It is no coincidence that I am using images from medieval apprenticeships in this series of posts. The apprentice model remains one of the most effective means of knowledge evolution that the human race has devised. Note I say evolution not capture; knowledge in the apprentice model is not transferred intact, it mutates and changes within a new context. The apprentice copies the master and is generally taught by the senior apprentices or journeymen. Some skills are routine and are taught by repetition to achieve a level of competence in the craft. Those are known, and highly ritualised and their successful acquisition is readily measured. But that is not the only type of transfer that takes place. The apprentice is a part of a community and in process of imperfect copying is shared in stories with other apprentices. Those stories start to blend together with other experiences and as the craft progresses it does not stay static. More than that, minor variations or mistakes sometimes produce innovative, novel results that become a part of the general body of knowledge.
But to innovate you first have to master the craft. A position that is increasingly being argued in aesthetics by the way. Simply saying this is art because I say it is so is less credible than an established master of the craft breaking the rules. Picasso could draw, he did not simply create. Critically the process of acquisition is not just a matter of reading a textbook, it is a co-evolved process between the brain, the body and the tools of the trade. The basic tasks once mastered (a process that is about two years minimum and progressive in nature) do not require conscious thought, in fact thinking about them may make their execution problematic. It is not just the tasks, it is also the understanding of obligation within and to the wider community. Trust is not an isolated decision but a co-evolved process over time and can be more readily lost than won.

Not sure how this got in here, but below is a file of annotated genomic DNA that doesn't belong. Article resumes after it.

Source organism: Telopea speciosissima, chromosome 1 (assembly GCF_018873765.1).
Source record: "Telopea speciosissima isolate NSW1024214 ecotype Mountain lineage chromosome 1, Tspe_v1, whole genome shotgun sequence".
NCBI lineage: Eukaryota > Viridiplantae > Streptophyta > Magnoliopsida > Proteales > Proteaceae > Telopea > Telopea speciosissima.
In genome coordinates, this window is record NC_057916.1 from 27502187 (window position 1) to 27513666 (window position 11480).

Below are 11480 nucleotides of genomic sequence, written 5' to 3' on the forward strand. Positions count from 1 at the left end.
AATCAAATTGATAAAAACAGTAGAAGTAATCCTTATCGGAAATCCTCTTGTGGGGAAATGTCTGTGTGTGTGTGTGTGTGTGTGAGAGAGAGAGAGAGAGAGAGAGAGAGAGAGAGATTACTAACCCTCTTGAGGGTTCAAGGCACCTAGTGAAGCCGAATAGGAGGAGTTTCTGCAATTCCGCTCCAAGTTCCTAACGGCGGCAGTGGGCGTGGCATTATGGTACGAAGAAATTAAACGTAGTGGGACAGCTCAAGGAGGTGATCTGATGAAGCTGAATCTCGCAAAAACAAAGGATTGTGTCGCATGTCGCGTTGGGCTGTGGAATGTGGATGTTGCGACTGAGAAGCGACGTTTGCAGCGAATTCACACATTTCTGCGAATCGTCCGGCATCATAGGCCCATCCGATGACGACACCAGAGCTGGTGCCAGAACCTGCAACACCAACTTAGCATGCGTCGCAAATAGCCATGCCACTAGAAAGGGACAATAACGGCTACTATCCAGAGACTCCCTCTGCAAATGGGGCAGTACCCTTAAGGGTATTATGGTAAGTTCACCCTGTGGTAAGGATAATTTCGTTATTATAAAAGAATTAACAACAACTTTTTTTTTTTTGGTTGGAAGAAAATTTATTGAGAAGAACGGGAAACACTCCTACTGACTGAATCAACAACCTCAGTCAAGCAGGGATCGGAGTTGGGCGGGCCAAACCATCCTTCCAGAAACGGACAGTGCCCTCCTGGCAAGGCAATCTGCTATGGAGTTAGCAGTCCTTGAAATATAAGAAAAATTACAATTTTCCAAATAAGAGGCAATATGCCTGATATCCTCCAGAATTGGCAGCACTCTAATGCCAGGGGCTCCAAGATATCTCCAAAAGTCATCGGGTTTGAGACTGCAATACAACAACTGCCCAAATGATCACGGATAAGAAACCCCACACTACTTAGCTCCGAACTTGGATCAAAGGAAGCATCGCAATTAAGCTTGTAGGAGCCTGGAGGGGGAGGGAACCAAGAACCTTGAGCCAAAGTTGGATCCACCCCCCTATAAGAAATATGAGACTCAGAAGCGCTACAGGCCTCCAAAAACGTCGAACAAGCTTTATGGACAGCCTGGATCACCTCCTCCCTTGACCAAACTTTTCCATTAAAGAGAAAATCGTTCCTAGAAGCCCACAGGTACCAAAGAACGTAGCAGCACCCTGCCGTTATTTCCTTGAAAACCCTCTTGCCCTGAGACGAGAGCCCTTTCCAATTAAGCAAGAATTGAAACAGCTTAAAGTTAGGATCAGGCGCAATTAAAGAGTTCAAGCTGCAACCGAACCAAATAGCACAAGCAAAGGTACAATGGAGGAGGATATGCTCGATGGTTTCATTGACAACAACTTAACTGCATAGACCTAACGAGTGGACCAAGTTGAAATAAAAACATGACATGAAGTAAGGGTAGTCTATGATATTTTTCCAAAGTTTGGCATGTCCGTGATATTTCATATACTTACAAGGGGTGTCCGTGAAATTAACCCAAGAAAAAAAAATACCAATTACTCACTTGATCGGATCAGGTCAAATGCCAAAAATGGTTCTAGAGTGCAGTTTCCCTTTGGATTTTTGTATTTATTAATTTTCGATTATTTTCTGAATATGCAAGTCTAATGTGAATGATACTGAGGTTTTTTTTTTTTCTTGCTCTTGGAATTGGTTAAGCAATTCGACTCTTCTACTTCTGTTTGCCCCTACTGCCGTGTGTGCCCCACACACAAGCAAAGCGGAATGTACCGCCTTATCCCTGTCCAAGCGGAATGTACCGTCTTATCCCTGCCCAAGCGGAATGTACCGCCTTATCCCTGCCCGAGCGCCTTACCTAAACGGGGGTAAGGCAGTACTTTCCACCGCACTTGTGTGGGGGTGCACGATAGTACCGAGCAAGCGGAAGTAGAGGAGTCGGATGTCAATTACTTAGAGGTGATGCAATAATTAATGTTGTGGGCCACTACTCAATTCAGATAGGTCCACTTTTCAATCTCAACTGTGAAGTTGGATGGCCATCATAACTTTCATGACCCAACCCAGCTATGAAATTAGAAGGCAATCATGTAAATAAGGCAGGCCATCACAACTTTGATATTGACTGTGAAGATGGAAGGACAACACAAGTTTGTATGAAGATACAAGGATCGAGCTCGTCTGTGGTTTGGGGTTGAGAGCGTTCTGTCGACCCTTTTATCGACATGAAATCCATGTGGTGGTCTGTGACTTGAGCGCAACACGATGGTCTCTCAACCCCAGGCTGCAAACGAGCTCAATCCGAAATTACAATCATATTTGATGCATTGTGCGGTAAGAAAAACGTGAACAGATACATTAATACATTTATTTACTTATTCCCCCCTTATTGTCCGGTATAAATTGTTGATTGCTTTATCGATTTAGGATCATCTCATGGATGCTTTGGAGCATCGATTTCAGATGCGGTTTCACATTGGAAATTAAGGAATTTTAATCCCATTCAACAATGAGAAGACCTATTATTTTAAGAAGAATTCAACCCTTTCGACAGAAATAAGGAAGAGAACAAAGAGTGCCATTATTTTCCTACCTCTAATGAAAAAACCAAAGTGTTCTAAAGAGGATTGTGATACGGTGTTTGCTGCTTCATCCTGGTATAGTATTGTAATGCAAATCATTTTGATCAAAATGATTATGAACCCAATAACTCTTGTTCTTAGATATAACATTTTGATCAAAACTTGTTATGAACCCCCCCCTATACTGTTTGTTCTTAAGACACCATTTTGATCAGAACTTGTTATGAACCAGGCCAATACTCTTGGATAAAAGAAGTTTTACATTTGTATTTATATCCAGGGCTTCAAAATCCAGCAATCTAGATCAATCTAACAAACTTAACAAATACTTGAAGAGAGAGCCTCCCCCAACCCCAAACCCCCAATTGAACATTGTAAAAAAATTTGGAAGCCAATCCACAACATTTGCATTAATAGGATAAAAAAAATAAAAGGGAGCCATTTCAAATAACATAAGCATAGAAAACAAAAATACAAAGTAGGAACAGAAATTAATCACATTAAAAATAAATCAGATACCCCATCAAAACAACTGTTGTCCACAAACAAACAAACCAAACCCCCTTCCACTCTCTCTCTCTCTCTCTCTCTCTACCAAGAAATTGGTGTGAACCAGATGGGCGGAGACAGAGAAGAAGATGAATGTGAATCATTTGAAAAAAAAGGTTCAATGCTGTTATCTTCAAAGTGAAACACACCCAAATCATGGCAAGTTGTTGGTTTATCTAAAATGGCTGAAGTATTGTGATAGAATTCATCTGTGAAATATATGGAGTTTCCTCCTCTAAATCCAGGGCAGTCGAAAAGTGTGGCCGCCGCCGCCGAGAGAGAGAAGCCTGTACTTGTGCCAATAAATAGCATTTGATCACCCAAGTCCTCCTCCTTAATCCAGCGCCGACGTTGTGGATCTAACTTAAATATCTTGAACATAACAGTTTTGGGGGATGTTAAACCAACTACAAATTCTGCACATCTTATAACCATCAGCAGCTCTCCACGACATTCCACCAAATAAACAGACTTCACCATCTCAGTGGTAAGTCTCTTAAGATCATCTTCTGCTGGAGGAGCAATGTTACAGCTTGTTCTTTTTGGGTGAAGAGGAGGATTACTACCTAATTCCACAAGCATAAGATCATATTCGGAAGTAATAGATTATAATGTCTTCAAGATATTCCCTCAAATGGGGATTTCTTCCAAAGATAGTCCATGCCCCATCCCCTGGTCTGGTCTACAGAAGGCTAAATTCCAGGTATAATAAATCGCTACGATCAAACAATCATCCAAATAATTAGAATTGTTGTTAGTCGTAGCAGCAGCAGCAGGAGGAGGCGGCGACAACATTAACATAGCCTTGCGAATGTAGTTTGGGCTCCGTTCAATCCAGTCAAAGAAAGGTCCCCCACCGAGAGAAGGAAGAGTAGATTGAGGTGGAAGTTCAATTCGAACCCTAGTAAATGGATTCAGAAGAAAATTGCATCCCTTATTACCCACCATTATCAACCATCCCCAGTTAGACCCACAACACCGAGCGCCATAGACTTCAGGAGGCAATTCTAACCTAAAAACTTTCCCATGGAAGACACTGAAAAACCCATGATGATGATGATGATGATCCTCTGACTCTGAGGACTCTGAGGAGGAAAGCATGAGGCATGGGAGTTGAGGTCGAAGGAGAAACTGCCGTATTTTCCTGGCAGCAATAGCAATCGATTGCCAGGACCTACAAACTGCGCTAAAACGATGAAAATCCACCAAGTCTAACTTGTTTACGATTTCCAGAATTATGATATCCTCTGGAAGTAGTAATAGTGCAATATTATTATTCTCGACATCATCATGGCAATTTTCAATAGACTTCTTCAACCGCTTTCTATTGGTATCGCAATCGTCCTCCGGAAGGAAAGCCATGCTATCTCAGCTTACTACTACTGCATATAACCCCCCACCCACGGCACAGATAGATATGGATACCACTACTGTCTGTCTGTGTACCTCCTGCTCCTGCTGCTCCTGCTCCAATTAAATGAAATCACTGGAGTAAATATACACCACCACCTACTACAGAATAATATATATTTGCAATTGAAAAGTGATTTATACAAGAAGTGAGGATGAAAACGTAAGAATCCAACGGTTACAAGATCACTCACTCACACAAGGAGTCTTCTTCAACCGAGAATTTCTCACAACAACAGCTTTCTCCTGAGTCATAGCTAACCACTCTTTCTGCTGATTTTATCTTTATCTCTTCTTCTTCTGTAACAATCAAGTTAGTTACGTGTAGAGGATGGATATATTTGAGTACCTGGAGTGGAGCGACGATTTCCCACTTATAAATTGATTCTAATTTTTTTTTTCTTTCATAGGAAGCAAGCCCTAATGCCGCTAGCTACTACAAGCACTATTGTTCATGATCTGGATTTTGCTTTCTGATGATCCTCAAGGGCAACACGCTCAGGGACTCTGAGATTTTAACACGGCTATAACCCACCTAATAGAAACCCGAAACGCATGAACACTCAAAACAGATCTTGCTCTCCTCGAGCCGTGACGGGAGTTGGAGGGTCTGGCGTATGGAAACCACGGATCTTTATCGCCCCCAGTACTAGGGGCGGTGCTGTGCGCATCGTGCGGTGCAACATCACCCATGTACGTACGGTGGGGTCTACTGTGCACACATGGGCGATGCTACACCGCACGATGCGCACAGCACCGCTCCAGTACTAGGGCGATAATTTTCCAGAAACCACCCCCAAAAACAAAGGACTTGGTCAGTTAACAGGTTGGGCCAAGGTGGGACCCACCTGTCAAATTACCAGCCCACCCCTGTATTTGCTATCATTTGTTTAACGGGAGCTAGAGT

One of the IBM idiocies in my latter days with them was the instruction that came down to research to create software that could convert the decisions of senior executives into operational reality without the intervention of middle management. If we leave the basic absurdity of this idea aside for the moment, the larger problem is where is the next generation of senior executives going to come from. Are they going to spontaneously come into being without the learning and wisdom that comes from moving through the ranks, assuming responsibility and learning from mistakes? There is one set of circumstances in which that automation may work. If we reduce work to process, to a series of highly controlled inputs and outputs then it may well be possible but knowledge is greatly diminished in the process. I’m working with one professional service firm at the moment (and talking with another) who have realised that one consequence of this process based dumbing down is that too many of their high-level and high-margin roles can now be replaced by algorithms. It is less that AI has reached a human level of inventiveness, and more that we have decided to meet them halfway by reducing our own intelligence to the level of a computer program.
Of course, much can be automated, but equally much should not be, and can only be at a great loss. Similarly, the move to codification, with the sugar pull of a community of practice, in knowledge management is only likely to produce a downstream loss. Most companies should be grateful that their employees are largely ignored, and ignored the practices of the KM department. So much can be lost, much can be gained we need a diverse strategy to be effective. I’ll move on to the tools and techniques for that in my next post and then conclude by returning to the three types of knowledge I identified yesterday.
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